Neuroimmunology Discussion Group
Renovation, Renewal & Repair
Posted January 12, 2010
Multiple sclerosis (MS) is a disease resulting from an autoimmune attack on the body's own myelin—the fatty substance that insulates the axons neurons use to communicate. Loss of myelin slows nerve impulses down, wreaking havoc on the life of the person afflicted with MS. Stem cell research promises hope. Supplies of undifferentiated cells taken from human brain or bone marrow may find their way into the central nervous system, where they turn into myelinating oligodendrocytes or even neurons. These cells could renew and replace lost myelin or possibly act as new brain cells to make up for neurons with faulty axons.
At an April 27, 2006, Academy meeting, Steven Goldman discussed the identification of human white matter progenitor cells that may provide a source of new cells to replace the disabled cells in people with MS. Mark S. Freedman explored the use of total immune ablation and bone marrow transplantation for MS, based on the idea that MS is an acquired rather than a genetic disease.
Use the tabs above to find a meeting report and multimedia from this event.
Rewrapping the Axon: Therapeutic Remyelination by Human Glial Progenitors
Nunes, M. C., N. S. Roy, H. M. Keyoung, et al. 2003. Identification and isolation of multipotential neural progenitor cells from the subcortical white matter of the adult human brain. Nat Med. 9: 439-447.
Roy, N. S., S. Wang, C. Harrison-Restelli, et al. 1999. Identification, isolation, and promoter-defined separation of mitotic oligodendrocyte progenitor cells from the adult human subcortical white matter. J. Neurosci. 19: 9986-9995. Full Text
Sim, F. J., J. K. Lang, B. Waldau, et al. 2006. Complementary patterns of gene expression by human oligodendrocyte progenitors and their environment predict determinants of progenitor maintenance and differentiation. Ann Neurol. 59: 763-779.
Windrem, M. S., M. C. Nunes MC, W. K. Rashbaum, et al. 2004. Fetal and adult human oligodendrocyte progenitor cell isolates myelinate the congenitally dysmyelinated brain. Nat Med. 10: 93-97.
Windrem, M. S., N. S. Roy, J. Wang, et al. 2002. Progenitor cells derived from the adult human subcortical white matter disperse and differentiate as oligodendrocytes within demyelinated lesions of the rat brain. J. Neurosci Res. 69: 966-975.
Resetting the Clock: Total Immune Ablation and Restoration in Multiple Sclerosis
Bonilla, S., P. Alarcon, R. Villaverde, et al. 2002. Haematopoietic progenitor cells from adult bone marrow differentiate into cells that express oligodendroglial antigens in the neonatal mouse brain. Eur. J. Neurosci. 15: 575-582.
Brazelton, T. R., F. M. Rossi, G. I. Keshet & H. M. Blau. 2000. From marrow to brain: expression of neuronal phenotypes in adult mice. Science 290: 1775-1779.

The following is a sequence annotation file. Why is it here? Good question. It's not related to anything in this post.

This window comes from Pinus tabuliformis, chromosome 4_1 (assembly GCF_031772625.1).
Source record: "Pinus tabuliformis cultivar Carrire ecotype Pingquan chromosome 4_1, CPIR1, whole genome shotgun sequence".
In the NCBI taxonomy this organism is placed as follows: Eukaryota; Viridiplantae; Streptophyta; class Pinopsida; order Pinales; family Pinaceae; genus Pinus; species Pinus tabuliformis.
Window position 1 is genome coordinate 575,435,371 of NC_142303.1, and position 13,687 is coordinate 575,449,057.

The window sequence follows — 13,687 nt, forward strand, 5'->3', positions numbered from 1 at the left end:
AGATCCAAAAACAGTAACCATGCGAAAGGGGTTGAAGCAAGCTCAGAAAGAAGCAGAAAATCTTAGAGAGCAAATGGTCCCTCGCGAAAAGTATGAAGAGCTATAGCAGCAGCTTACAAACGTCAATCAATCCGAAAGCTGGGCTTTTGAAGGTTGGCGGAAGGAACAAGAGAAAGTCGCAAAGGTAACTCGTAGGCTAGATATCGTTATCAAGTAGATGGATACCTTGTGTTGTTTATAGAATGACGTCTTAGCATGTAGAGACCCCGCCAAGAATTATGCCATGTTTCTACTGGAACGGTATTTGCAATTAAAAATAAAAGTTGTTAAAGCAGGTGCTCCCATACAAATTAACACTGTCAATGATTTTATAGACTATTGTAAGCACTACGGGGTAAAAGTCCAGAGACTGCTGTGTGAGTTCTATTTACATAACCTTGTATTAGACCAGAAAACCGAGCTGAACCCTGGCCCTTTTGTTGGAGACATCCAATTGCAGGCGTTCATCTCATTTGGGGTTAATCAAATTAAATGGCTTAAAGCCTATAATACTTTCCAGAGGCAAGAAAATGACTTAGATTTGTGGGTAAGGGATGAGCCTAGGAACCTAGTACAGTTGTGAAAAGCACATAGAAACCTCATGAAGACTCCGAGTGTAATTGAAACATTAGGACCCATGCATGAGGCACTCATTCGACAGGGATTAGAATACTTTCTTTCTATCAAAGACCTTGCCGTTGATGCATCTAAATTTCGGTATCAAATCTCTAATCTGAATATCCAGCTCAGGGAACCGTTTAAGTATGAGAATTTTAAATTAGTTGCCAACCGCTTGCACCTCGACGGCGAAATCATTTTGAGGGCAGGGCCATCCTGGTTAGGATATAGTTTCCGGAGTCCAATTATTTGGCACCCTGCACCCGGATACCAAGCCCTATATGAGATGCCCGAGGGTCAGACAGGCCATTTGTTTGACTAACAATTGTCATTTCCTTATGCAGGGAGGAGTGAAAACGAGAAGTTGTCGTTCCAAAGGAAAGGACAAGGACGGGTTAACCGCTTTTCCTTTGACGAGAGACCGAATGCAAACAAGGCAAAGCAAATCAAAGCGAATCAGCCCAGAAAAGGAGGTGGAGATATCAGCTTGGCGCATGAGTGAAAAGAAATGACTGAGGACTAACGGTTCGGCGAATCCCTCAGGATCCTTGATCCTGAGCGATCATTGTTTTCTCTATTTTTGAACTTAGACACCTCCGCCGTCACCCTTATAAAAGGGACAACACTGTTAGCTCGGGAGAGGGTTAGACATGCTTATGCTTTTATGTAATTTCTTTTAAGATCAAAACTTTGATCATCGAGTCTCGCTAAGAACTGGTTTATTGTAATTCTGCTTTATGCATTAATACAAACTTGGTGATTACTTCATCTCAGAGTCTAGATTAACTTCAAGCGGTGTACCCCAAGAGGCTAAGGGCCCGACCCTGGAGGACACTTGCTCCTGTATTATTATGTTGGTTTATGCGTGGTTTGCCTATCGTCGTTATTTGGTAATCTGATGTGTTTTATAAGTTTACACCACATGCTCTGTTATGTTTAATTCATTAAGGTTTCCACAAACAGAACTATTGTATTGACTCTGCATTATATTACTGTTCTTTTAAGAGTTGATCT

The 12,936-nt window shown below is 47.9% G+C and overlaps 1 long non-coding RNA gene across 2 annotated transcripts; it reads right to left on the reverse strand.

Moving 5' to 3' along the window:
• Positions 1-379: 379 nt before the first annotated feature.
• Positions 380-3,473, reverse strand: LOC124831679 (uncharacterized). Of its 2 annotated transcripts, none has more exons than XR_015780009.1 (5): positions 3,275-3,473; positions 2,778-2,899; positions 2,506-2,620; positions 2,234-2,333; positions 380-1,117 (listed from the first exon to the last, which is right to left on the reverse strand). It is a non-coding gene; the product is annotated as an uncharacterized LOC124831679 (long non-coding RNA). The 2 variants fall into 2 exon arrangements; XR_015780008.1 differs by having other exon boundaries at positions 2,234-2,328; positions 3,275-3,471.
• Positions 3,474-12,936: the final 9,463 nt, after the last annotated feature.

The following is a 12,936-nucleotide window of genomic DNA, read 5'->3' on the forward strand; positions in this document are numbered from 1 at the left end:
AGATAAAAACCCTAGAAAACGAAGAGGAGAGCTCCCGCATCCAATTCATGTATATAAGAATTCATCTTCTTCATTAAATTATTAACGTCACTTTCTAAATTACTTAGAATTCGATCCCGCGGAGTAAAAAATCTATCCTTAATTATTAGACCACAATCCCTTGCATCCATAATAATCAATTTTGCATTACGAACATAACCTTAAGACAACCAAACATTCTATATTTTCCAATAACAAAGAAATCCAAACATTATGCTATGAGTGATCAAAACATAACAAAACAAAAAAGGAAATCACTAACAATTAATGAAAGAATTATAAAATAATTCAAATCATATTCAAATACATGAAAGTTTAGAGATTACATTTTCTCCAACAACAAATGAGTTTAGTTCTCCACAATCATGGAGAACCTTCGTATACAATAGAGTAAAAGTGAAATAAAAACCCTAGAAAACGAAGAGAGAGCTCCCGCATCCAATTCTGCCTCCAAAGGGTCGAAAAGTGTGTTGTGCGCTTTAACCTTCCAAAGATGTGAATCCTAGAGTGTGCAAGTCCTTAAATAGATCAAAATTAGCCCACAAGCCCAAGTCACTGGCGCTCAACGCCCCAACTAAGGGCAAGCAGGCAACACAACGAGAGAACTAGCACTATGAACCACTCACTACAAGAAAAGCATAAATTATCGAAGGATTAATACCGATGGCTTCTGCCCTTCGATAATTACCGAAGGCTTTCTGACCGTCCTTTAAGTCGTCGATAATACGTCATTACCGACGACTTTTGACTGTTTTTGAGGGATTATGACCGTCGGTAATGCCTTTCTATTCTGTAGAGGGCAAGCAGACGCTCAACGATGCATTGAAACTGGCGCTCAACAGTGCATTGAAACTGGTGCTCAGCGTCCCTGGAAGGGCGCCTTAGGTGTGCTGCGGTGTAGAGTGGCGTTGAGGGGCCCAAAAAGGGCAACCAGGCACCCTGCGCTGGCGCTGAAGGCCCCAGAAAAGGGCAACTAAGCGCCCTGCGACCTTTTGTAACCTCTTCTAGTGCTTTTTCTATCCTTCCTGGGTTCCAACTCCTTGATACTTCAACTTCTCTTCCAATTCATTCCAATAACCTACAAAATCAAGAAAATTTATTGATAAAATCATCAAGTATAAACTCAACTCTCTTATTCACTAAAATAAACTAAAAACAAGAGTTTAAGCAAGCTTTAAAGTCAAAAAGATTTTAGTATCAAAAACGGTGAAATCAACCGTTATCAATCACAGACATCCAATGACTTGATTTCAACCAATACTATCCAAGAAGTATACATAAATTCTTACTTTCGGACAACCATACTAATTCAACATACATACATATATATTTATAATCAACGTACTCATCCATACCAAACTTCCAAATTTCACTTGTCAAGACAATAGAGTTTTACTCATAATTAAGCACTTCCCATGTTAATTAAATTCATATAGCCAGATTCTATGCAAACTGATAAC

Mezey, E., K. J. Chandross, G. Harta, et al. 2000. Turning blood into brain: cells bearing neuronal antigens generated in vivo from bone marrow. Science 290: 1779-1782.
Mezey, E., S. Key, G. Vogelsang, et al. 2003. Transplanted bone marrow generates new neurons in human brains. Proc. Natl. Acad. Sci. USA 100: 1364-1369. Full Text
Sigurjonsson, O. E., M. C. Perreault, T. Egeland & J. C. Glover. 2005. Adult human hematopoietic stem cells produce neurons efficiently in the regenerating chicken embryo spinal cord. Proc. Natl. Acad. Sci. USA 102: 5227-5232. Full Text
Steven A. Goldman, MD, PhD
University of Rochester Medical Center
email | web site | publications
Steven Goldman is a leading researcher in the field of neural stem cell biology. He is chief of the Division of Cell and Gene Cell Therapy and a professor of neurology, neurosurgery, and pediatrics at the University of Rochester Medical Center. He also holds the Glenn-Zutes Chair in Biology of the Aging Brain. He completed his PhD in neurobiology at the Rockefeller University and an MD at Cornell University Medical College. He was elected in 2001 to the American Society of Clinical Investigation.
Mark S. Freedman, MD
University of Ottawa
email | web site | publications
Mark Freedman is senior scientist in neuroscience at the Ottawa Health Research Institute, a professor of neurology at the University of Ottawa, and director of the Multiple Sclerosis Research Unit at the Ottawa Hospital. In his research he is investigating stem cell technology as a potential treatment for MS, the role of gamma/delta T cells in MS pathogenesis, and the role of cytokines in MS disease progression and response to therapy. He holds an MD from the University of Toronto.
Alisa G. Woods, PhD
Alisa G. Woods, PhD, is a science writer and biomedical communications consultant. She is also an adjunct professor of psychology at Iona College.